A Visit to Chinatown in the City of Manila

Chinatown, Manila, the Philippines - January 29, 2012

We missed the opportunity to see Chinese New Year celebration in Manila last Janaury 23, 2012 so I and my wife decided to go here in Chinatown 6 days after. Actually, we have no any plan of going here and go buy jewelries at the popular Ongpin Street where Chinatown is also popular about. It was just a what-you-see-is-what-you-get tour and my main intention is to actually capture different angles of the town as well as of the scattered items with Chinese traceability. Take a look on these first few photos that I took.

On the Photos: The China Town "Welcome" Street Structure



We walked straight from Quiapo Church going to Binondo Church via the famous Ongpin Street. This could really be the highlight of Chinatown primarily because on everywhere you look, there is something about Chinese that can be seen. Even the posts, the establishment names and the advertisement banners are in Chinese language. It was our first time to reac…

Sidewalk Vendors

You’ll often see them. You’ll buy from them. But when they become part of the news, you’ll get to hate them – some of you. They are people like us who simply wants to earn a living. They have a family to feed. This is the business they call “marangal” (dignified). And we call them…
Sidewalk Vendors

Let me define what (or should I say “who”) a sidewalk vendor is.

Here in the Philippines, there is a notion that if you’re a sidewalk vendor, you mostly likely belong to the lower class of the society. For one reason, why sell on the sidewalks or streets of Metro Manila and other cities if you can sell on approved places particularly the market. For another, selling in the street on a daily basis is a risky activity – you’re prone to illnesses, effects of air pollution, dangers from vehicles passing by, and unsafe condition of your store or shop.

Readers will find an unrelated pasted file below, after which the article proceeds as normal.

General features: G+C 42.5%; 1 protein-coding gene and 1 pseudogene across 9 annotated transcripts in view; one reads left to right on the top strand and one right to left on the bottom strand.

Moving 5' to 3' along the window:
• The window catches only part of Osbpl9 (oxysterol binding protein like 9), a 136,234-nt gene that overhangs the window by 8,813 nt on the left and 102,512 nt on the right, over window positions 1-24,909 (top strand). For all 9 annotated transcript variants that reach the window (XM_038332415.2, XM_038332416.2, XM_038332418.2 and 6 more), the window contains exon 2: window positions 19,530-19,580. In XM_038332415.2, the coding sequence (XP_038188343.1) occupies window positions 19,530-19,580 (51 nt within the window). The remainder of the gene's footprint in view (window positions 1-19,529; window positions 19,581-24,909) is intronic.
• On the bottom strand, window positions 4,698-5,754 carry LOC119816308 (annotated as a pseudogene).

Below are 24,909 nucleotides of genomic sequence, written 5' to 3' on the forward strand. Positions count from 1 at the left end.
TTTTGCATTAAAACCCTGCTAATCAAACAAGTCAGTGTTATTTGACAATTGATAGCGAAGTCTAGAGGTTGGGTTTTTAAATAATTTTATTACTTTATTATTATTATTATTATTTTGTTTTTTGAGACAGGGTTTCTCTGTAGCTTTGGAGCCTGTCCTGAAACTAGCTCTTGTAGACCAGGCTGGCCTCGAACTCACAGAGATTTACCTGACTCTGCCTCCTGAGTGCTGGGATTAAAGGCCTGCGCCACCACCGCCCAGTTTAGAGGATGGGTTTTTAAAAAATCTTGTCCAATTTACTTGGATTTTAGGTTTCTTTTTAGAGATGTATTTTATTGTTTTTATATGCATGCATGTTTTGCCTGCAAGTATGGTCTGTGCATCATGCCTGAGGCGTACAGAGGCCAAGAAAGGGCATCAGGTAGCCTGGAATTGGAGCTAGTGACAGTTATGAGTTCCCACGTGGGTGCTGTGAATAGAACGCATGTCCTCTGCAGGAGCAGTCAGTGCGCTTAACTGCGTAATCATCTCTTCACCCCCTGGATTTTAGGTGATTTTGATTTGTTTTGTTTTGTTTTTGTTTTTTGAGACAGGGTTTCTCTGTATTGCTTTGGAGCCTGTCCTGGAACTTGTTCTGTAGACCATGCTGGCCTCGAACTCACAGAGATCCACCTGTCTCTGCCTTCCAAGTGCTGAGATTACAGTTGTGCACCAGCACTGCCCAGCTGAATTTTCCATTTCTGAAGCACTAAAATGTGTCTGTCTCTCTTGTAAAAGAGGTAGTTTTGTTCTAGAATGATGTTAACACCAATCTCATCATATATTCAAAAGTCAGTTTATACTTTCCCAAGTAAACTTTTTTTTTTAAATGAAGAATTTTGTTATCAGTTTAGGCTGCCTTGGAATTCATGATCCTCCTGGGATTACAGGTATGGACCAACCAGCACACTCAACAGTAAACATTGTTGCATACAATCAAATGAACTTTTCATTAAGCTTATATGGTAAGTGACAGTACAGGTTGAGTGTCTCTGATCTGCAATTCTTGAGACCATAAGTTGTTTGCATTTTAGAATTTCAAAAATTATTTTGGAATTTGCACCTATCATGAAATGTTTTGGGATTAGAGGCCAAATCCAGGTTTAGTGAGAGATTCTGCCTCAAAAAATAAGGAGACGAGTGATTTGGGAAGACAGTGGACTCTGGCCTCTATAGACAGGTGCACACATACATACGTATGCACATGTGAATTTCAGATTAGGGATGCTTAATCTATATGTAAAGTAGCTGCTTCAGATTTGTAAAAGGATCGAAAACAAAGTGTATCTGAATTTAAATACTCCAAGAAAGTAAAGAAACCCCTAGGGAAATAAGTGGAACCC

In a third-world country where job opportunities are scarce for people with lower educational attainment, there is no reason to doubt that poor people…

The Solutions to the Problems in the Philippines – an Appeal for Help from People Like You

If I would become the political adviser of the Philippine president, I would propose to him solutions on how to resolve the problems and issues happening in this country. But if I would not become one, I will continue to become an adviser if not to the president then to the people.

Manila, Philippines


There are hundreds of problems the government of the Philippines is facing today and even in the past. Some of them can be considered solved while some are not. Some problems are recurring while others are permanent and therefore the solutions are only temporary. However, it is worth commending on how the current government is responding to the needs of time of the Filipino people.
The rise of the Philippine Stock Exchange index is a valid proof that several economic measures are taking effect. The legal measures are showing results in the sense that the fight against corruption is not a “ningas-kugon” platform. The call for peace in Mindanao is on-going despite of the threats against it. B…